Teranga is a real thing. (Teranga is a Wolof word that encompasses a lot of things but is most simply translated into hospitality, but runs deeper than that). It doesn’t seem like it when you get off the airplane, but as you immerse yourself in family and everyday life you notice it each and every day. At the airport, just like in Ghana and Nigeria, you find people who say “oh, let me help you with those bags, do you need to use my phone, no worries I work here,” and then after they say “so how much are you going to pay me?” Luckily, I was ready for that; unfortunately, I still needed to use two phones to call the one contact I had; fortunately, I’m also really good at feigning stupidity and confusion – it’s all the more believable when you truly don’t understand what they are saying that well.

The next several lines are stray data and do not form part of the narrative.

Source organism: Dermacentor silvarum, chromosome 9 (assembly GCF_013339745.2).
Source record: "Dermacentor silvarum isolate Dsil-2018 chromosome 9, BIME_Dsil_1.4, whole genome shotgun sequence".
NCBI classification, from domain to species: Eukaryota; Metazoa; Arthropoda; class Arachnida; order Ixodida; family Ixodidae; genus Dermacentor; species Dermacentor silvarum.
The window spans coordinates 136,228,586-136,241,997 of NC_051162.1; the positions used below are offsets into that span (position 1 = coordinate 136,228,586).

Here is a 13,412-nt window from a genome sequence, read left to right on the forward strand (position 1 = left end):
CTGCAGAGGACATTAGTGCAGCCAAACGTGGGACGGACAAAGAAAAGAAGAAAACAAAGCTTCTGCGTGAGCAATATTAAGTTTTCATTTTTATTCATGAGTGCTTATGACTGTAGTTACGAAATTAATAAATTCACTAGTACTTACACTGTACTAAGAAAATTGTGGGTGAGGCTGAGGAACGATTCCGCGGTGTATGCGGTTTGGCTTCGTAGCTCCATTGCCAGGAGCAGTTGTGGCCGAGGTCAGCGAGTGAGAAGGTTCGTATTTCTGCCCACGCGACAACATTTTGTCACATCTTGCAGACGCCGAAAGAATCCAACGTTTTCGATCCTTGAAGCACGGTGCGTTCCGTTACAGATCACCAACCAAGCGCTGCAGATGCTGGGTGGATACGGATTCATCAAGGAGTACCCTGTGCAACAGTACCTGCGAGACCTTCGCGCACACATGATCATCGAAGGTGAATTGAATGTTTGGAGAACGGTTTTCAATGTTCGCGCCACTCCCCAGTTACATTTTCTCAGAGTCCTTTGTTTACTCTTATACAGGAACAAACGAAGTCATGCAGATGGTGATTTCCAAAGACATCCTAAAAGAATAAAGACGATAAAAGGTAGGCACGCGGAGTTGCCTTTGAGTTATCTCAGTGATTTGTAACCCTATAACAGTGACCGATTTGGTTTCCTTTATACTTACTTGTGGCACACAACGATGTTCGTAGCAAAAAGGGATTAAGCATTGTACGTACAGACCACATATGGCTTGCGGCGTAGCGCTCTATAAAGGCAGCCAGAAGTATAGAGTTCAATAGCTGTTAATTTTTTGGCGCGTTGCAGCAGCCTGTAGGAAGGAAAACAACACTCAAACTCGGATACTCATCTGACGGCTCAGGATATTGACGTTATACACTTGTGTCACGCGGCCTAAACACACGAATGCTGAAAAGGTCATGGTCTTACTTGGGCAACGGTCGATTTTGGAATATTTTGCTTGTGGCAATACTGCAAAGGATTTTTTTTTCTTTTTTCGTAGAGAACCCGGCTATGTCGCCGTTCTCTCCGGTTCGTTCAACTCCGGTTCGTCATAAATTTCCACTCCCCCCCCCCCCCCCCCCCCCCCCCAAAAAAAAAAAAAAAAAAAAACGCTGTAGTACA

It was a frustrating start to my stay here, but now that I have gotten to know my family and a lot of the neighbors, it’s wonderful! I feel welcomed, and people invite me places and ask me to join games even when they know I don’t understand everything that’s happening. I’ve been shown how to xiim tea (that’s the way to pour the tea (ataaya) to make sure there is foam at the top) – not that I did it well or anything.